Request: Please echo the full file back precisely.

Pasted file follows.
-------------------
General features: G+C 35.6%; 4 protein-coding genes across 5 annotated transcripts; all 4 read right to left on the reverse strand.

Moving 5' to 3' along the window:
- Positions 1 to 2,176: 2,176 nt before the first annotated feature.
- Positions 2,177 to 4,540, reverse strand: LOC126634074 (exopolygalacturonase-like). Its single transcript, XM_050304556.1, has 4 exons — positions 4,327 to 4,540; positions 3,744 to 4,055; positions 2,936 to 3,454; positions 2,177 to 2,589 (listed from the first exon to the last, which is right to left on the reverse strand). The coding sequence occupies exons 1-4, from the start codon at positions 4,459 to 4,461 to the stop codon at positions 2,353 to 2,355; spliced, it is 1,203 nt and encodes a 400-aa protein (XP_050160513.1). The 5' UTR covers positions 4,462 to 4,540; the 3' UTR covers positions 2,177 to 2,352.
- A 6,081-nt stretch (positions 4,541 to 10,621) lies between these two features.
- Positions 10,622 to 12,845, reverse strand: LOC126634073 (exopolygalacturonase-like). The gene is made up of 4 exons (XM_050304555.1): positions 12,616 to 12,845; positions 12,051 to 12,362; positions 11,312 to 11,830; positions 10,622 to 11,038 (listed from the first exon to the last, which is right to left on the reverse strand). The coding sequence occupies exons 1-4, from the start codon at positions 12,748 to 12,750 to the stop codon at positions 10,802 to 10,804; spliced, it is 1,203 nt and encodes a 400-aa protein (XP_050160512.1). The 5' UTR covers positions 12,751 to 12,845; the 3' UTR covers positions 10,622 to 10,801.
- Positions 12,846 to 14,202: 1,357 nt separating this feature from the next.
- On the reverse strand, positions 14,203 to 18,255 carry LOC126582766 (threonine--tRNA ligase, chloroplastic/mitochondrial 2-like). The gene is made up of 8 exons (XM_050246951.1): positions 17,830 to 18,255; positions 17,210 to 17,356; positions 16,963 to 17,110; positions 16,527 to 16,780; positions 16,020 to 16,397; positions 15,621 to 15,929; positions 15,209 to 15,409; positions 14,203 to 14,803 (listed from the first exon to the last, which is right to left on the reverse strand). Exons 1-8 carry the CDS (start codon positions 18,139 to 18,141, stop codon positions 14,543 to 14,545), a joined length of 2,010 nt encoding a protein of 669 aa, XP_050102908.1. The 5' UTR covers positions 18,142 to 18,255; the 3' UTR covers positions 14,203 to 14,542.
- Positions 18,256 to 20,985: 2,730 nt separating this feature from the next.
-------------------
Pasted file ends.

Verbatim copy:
General features: G+C 35.6%; 4 protein-coding genes across 5 annotated transcripts; all 4 read right to left on the reverse strand.

Moving 5' to 3' along the window:
- Positions 1 to 2,176: 2,176 nt before the first annotated feature.
- Positions 2,177 to 4,540, reverse strand: LOC126634074 (exopolygalacturonase-like). Its single transcript, XM_050304556.1, has 4 exons — positions 4,327 to 4,540; positions 3,744 to 4,055; positions 2,936 to 3,454; positions 2,177 to 2,589 (listed from the first exon to the last, which is right to left on the reverse strand). The coding sequence occupies exons 1-4, from the start codon at positions 4,459 to 4,461 to the stop codon at positions 2,353 to 2,355; spliced, it is 1,203 nt and encodes a 400-aa protein (XP_050160513.1). The 5' UTR covers positions 4,462 to 4,540; the 3' UTR covers positions 2,177 to 2,352.
- A 6,081-nt stretch (positions 4,541 to 10,621) lies between these two features.
- Positions 10,622 to 12,845, reverse strand: LOC126634073 (exopolygalacturonase-like). The gene is made up of 4 exons (XM_050304555.1): positions 12,616 to 12,845; positions 12,051 to 12,362; positions 11,312 to 11,830; positions 10,622 to 11,038 (listed from the first exon to the last, which is right to left on the reverse strand). The coding sequence occupies exons 1-4, from the start codon at positions 12,748 to 12,750 to the stop codon at positions 10,802 to 10,804; spliced, it is 1,203 nt and encodes a 400-aa protein (XP_050160512.1). The 5' UTR covers positions 12,751 to 12,845; the 3' UTR covers positions 10,622 to 10,801.
- Positions 12,846 to 14,202: 1,357 nt separating this feature from the next.
- On the reverse strand, positions 14,203 to 18,255 carry LOC126582766 (threonine--tRNA ligase, chloroplastic/mitochondrial 2-like). The gene is made up of 8 exons (XM_050246951.1): positions 17,830 to 18,255; positions 17,210 to 17,356; positions 16,963 to 17,110; positions 16,527 to 16,780; positions 16,020 to 16,397; positions 15,621 to 15,929; positions 15,209 to 15,409; positions 14,203 to 14,803 (listed from the first exon to the last, which is right to left on the reverse strand). Exons 1-8 carry the CDS (start codon positions 18,139 to 18,141, stop codon positions 14,543 to 14,545), a joined length of 2,010 nt encoding a protein of 669 aa, XP_050102908.1. The 5' UTR covers positions 18,142 to 18,255; the 3' UTR covers positions 14,203 to 14,542.
- Positions 18,256 to 20,985: 2,730 nt separating this feature from the next.